Uptown Bobby: Crazy, man. Let’s shift gears back to the music. What’s your favorite in your catalog?

Danny: Man, that’s like having seven kids and having to pick your favorite. Of course I like them all for different reasons. I really love my concept albums… they are a challenge to make. But, Where’s Danny? is my album that best defines me. If someone were to take a camera and film me throughout the day, the final result would be Where’s Danny? It’s crazy because I didn’t start rapping until I heard Eminem. I enjoyed and listened to Hip Hop, but I didn’t start rapping until after Eminem’s first tape. I was impressed with his wordplay, so I took time one day and starting writing my rhymes. I’ve always considered myself to be a pretty good wordsmith, but I was focusing more on storyline and productions with my bigger albums like Charm, And I Love H.E.R., instead of focusing on lyrics more so. People would always say shit like, ‘Danny’s lyrics are okay, but his beats are phenomenal!’ or ‘Danny’s storylines are impeccable, but his lyrics are subpar.’ And for a while I felt like my plan of crafting these elaborate storyline albums was backfiring. It worked in the sense that I was seeing praise for my work, but my lyrics were lacking and that was my fault. So, my motivation behind Where’s Danny? was to make an album that was super-duper lyrical. With that album, I was structuring syllables together, different structures for songs, etc. Instead of worrying about beats, I would just rap over 20 second loops…no drums or nothing. I wanted people to finally notice my lyrics. Overall, my hardcore fans loved it. New fans that I got because of And I Love H.E.R. probably weren’t ready for a project like that, but like I said earlier, I sometimes tend to make music that I want to hear. Personally, I love it.

Uptown Bobby: How annoying was it earlier in your career to always be compared to Kanye West?

Danny: Ah, man. It was even worse back in my home state. Once I made it over to the Internet fame, most of the Kanye comparisons died down because people were actually listening to my music and realizing that I’m nothing like Kanye. I mean, my style is kind of preppy and I made beats, so people would go, ‘Oh, you’re kind of like a knock off Kanye West.’ But, on the Internet, people were like, ‘Why are people calling you Kanye? You guys sound nothing alike.’ Again, it was more of the crab in the barrel type shit niggas do to pigeon hold people. Was it annoying at first? Yes.  But once I saw why people were really saying it, I let it slide. I do mention it on some of my albums, though. It’s something that’s never stopped me from making music. Charlemagne Tha God is one of the first people back home in South Carolina that started the whole, ‘Danny Swain is a fake Kanye’ insult.

Uptown Bobby: How is your relationship with Charlemagne?

Danny: We haven’t spoken in a while, but last time we talked, we were on great terms. Matter of fact, he wanted me to do feature on a compilation he did a few years back. We squashed the whole thing though. I was an up and coming rapper, he was an up and coming DJ… shit happens. Now he’s doing a big radio show upstate and I’m trying to do this major label thing. Like, when I made the Grammy short list with Charm, he approached me and just apologized for giving me such a hard time back when I first started. It was just politics, you know? So, no hard feelings… we’re cool now.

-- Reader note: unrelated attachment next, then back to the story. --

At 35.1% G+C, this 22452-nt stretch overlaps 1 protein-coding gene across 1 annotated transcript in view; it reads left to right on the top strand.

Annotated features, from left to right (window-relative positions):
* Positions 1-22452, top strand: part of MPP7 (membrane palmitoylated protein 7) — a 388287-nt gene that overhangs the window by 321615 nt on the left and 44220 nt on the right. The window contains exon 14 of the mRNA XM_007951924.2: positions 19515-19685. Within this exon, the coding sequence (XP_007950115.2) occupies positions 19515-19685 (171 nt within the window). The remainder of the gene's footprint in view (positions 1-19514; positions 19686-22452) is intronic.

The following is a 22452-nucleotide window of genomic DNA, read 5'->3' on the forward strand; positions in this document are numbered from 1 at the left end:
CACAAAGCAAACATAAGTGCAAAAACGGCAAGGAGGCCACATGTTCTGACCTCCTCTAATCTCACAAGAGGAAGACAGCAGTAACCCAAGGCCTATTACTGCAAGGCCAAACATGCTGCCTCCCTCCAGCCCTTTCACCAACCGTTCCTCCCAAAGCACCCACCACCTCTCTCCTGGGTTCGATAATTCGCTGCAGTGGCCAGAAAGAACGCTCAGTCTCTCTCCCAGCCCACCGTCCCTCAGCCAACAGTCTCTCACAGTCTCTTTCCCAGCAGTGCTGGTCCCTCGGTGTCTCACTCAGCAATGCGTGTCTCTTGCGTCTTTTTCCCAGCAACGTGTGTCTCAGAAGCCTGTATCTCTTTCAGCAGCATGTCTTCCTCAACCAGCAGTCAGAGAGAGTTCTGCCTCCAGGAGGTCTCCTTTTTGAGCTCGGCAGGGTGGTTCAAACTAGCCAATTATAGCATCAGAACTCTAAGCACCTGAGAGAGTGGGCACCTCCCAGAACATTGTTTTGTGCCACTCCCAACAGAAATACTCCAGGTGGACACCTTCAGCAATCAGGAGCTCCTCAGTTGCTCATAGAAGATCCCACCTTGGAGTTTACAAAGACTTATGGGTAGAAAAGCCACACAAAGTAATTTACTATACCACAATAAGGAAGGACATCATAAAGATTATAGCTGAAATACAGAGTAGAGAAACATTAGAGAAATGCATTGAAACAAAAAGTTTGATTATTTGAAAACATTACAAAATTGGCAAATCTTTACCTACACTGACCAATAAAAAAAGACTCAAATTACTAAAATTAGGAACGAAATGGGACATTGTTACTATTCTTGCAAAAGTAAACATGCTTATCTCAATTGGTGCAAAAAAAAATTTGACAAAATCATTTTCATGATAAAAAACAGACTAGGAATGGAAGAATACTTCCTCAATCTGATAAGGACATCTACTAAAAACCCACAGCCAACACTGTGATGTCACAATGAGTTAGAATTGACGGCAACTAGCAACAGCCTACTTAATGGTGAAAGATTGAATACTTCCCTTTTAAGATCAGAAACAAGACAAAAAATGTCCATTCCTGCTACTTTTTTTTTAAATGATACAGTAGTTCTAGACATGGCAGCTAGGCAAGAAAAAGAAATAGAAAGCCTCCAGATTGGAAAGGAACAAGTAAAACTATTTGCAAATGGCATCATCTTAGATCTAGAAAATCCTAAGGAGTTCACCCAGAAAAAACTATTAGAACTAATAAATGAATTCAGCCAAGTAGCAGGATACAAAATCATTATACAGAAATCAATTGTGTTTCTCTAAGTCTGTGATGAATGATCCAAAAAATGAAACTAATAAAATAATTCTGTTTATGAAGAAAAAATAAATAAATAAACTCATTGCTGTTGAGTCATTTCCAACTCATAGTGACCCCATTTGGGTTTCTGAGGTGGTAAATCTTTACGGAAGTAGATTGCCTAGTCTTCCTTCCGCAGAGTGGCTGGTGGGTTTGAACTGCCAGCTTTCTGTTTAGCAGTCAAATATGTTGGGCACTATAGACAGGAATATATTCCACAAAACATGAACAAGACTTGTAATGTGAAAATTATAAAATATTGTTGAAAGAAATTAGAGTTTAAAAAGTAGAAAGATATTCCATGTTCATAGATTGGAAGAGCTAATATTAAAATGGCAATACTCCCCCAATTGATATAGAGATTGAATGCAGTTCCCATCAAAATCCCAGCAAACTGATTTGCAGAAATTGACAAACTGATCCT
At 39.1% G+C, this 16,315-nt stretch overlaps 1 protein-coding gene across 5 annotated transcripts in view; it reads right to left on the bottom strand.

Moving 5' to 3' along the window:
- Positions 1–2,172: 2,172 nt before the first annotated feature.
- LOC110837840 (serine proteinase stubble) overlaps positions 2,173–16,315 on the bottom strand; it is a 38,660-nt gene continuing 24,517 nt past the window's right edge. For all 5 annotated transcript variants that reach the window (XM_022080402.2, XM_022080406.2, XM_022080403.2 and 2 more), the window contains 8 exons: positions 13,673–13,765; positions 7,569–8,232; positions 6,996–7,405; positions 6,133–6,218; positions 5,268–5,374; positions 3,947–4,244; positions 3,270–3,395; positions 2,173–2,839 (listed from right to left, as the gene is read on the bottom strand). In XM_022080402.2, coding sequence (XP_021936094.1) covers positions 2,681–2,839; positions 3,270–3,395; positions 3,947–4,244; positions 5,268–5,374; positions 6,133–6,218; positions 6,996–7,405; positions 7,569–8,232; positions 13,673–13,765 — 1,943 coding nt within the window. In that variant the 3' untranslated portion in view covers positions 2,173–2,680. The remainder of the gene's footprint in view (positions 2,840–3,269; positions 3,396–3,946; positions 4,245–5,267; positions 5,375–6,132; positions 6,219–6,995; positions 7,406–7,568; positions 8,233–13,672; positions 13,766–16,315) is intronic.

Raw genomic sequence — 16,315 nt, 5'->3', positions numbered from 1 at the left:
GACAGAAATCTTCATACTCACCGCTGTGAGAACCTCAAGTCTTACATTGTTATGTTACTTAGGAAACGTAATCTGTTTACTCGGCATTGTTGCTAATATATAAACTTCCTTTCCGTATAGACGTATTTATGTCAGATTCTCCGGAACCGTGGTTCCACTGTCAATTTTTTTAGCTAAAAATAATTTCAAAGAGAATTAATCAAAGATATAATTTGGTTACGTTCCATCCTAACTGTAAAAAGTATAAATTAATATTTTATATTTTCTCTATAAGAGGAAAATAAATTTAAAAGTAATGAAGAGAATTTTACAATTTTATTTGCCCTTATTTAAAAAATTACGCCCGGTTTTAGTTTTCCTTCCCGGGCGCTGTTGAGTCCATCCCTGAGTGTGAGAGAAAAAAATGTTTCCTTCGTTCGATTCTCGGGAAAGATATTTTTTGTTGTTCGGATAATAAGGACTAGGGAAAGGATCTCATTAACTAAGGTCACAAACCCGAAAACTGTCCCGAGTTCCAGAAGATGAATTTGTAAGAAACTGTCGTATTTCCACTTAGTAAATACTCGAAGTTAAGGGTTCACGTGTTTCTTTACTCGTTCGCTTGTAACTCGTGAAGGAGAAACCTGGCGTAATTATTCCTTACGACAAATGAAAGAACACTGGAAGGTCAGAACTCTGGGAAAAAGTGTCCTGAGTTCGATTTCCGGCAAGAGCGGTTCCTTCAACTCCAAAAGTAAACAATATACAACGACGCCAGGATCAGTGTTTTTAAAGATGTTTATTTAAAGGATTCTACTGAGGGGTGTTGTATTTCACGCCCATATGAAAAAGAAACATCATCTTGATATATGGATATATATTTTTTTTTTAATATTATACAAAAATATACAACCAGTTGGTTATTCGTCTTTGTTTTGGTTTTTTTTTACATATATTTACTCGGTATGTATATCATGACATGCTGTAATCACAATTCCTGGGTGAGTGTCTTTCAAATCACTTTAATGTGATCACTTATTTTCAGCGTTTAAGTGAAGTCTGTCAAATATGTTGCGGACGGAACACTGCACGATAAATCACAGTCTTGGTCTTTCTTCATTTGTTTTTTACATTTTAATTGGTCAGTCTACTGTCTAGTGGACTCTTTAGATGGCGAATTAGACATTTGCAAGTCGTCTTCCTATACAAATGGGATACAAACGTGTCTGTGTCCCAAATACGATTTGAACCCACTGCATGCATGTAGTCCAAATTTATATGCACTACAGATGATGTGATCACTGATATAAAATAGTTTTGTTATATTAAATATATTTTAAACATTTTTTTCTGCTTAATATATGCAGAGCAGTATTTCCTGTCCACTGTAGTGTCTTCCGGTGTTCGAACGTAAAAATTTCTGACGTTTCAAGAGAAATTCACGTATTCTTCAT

Uptown Bobby: What’s on your horizon in 2012?

Danny: I just want this album to sell well and give me a chance to release more good music. I want to tour, I want to do videos, etc. I mean, if this album doesn’t sell, I could get dropped from the label. Hopefully that doesn’t happen and Payback goes on to sell and I get to release more dope music for my fans.

Uptown Bobby: I hear you, but even if you do get dropped, you’ve got a big enough fan base and know how to still sell. Don’t you agree?

Danny: Yeah, in a sense. I’m actually glad you brought that up because if anything, this label deal has made me smarter. If I got this deal six years ago, I would be giddy and happy, like, ‘I’m on a major label and things are going to change now!’ No. I know better than that now. Things aren’t going to change. Look at it now, I’m not getting any major press…I’m not on T.V. If I got dropped now, I can at least say that I’ve got a song with Pharell. I can use connections like that to advance. When I was on Def Jux, I didn’t get those opportunities. I put albums out, but I didn’t have anything to show for those efforts. Now, I can at least say that I got this dope ass album with A-list features that were willing to be down for me. Plus, I got an advance from the label. I actually have something to show for my work. And even if I did get dropped, I’ll just build from there. There are plenty of artists out there that get dropped from labels and go back to their original fan base. Sometimes that’s actually better than before because they’ve attracted new fans now. Whatever happens, I’m going to find some way to release music and that’s all that matters.

Uptown Bobby: Thanks for your time man. Best wishes with Payback.

Danny: No problem, man. Thanks for reaching out to me. I appreciate that. Much love to KevinNottingham.com.

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About Uptown Bobby

Uptown Bobby is a staff writer at KevinNottingham.com and resides in Shreveport, LA.